Is There Method To Listen To Me Marlon's Madness?
Or is Stevan Riley's audio docu collage too Malicky for its own good? Sarah D. Bunting's reaction might surprise you (it surprised her).
Worthwhile Show Attempted
Listen To Me Marlon
A press release described Listen To Me Marlon as "a trove of previously unreleased audio archives, allowing Brando to tell his story in his own unique voice." Evidently, Marlon Brando generated hundreds of hours of audio recordings on cassette tapes -- musings for an autobiography, some of them; others labeled as "self-hypnosis" -- that nobody's heard prior to LTMM's release.
Brando is kind of like Marilyn Monroe, for me; you can tell me as many times as you want to that On The Waterfront is a masterpiece and his performance in it a tour de force, and you might be right, but I just don't get it. I don't get most of his performances. I don't think he's bad, but a lot of it is so mannered and so self-conscious, so into showing the work, that it's not very relatable. His Don Corleone is wonderful and recognizable because it's so quiet, but it's my opinion that Brando is wildly overrated -- not to mention that, if he didn't invent what we now understand as actor bullshit, he's the most recognizable brand in the product stable.
But he's not a boring guy. He's not a boring actor; he didn't lead a dull life. So either LTMM would entertain me with melodramatic musings on the topic of The Method, or it would give me a new appreciation of an artist who's traditionally kind of an eye-roller.
How Far I Expected To Get
As long as it didn't get too sweaty on the topic of Stella Adler? The end. Producer John Battsek is behind some of my favorite docs of recent years: Restrepo, Project Nim, and the utterly captivating The Imposter, and R.J. Cutler (The War Room, American High) is also producing. Good enough for me, though I don't know director Stevan Riley's other work.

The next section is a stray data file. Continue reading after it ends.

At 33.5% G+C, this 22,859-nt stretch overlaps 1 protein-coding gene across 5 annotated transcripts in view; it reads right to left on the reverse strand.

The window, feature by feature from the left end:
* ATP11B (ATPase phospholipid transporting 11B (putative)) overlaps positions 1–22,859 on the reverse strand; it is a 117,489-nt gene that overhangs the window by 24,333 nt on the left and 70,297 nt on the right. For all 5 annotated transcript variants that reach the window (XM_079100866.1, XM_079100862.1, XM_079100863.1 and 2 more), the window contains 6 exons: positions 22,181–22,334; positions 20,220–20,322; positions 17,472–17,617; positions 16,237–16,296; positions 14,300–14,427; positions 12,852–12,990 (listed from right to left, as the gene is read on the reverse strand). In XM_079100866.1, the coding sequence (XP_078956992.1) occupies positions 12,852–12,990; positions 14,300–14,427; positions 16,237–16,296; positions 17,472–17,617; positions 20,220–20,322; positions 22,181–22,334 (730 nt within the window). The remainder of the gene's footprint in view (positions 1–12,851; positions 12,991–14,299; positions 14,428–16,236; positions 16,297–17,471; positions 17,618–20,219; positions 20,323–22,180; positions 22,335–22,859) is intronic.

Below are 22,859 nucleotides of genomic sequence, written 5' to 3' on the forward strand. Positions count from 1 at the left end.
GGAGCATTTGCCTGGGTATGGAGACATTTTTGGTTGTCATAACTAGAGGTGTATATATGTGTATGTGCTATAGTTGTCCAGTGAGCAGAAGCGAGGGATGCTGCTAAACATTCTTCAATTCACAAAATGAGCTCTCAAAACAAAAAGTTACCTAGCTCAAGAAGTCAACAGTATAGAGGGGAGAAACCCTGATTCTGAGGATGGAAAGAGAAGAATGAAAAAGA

When It Won Me Over
What Did It
The über-creepy footage of the digital scans taken of Brando's head -- for use, I presume, in the Superman films -- caught my attention immediately. In it, VR Brando is reciting the "sound and fury" passage from Macbeth, which took me a minute to recognize because he delivered it conversationally. I'd never heard it done quite that way. So, that put me in the back of my chair a little bit.
Then the movie moves into one of Brando's self-hypnosis tapes, and I have to tell you, it shouldn't work at all but something about it just took me by the hand. Stefan Wesolowski's mournful strings; Brando's narration of an earlier time in his life, noting of Nebraska that "that's a wind that you can trust," which makes no sense and at the same time perfect sense; and...whatever you call this filter or exposure or style of shooting.
Brando is remembering sitting under an elm tree, and this series of shots, of farmhouse windows and branches and wheat stalks, is so so effective, lovely, bittersweet in the way of dreams that reunite you with the dead. I paused the screener to try to explain the effect in my notes, and then I unpaused it, because it was starting to feel like trying to act out a smell.
And then Brando talks about his mother, how she could play any song you named on the piano, and then he pauses, and then he says, sounding a little surprised, "I like remembering about her." Something about that locution, "remembering about," resonates with me, maybe because it reminds me of my grandmother and her antique way of saying she'd heard something on the radio -- that she'd "listened about it" on WHYY. Brando goes on to discuss, reluctantly, the realization that, in a small town with room for only one drunk, that drunk was his mother.
It's maybe a little much, Listen To Me Marlon, but it's composed with great care, the collage of interviews and Brando's own cassettes and the 1957 Oscar ceremony, photos of Brando as a boy and of his hell-raising father, news footage about the Dag Drollet shooting. Brando in your ear is by turns rueful, self-righteous, incisive, and crude. But it's really not what I expected and I'd like to watch it again. Riley's other films don't look like my thing subject-wise, but based on his editing of this one, I'll have to at least give them a try.
Worth Taking A Run At It?
If you liked The Imposter and you tend to like Malick, or at least forgive him for trying things, I can safely recommend LTMM, I think, but this is maybe one of those Red Vines movies? You love it or you hate it, but nobody's like, "Sure, it was okay," or dozes off during it. That said: try it. See what you can tell me about that achey shot of the elm tree.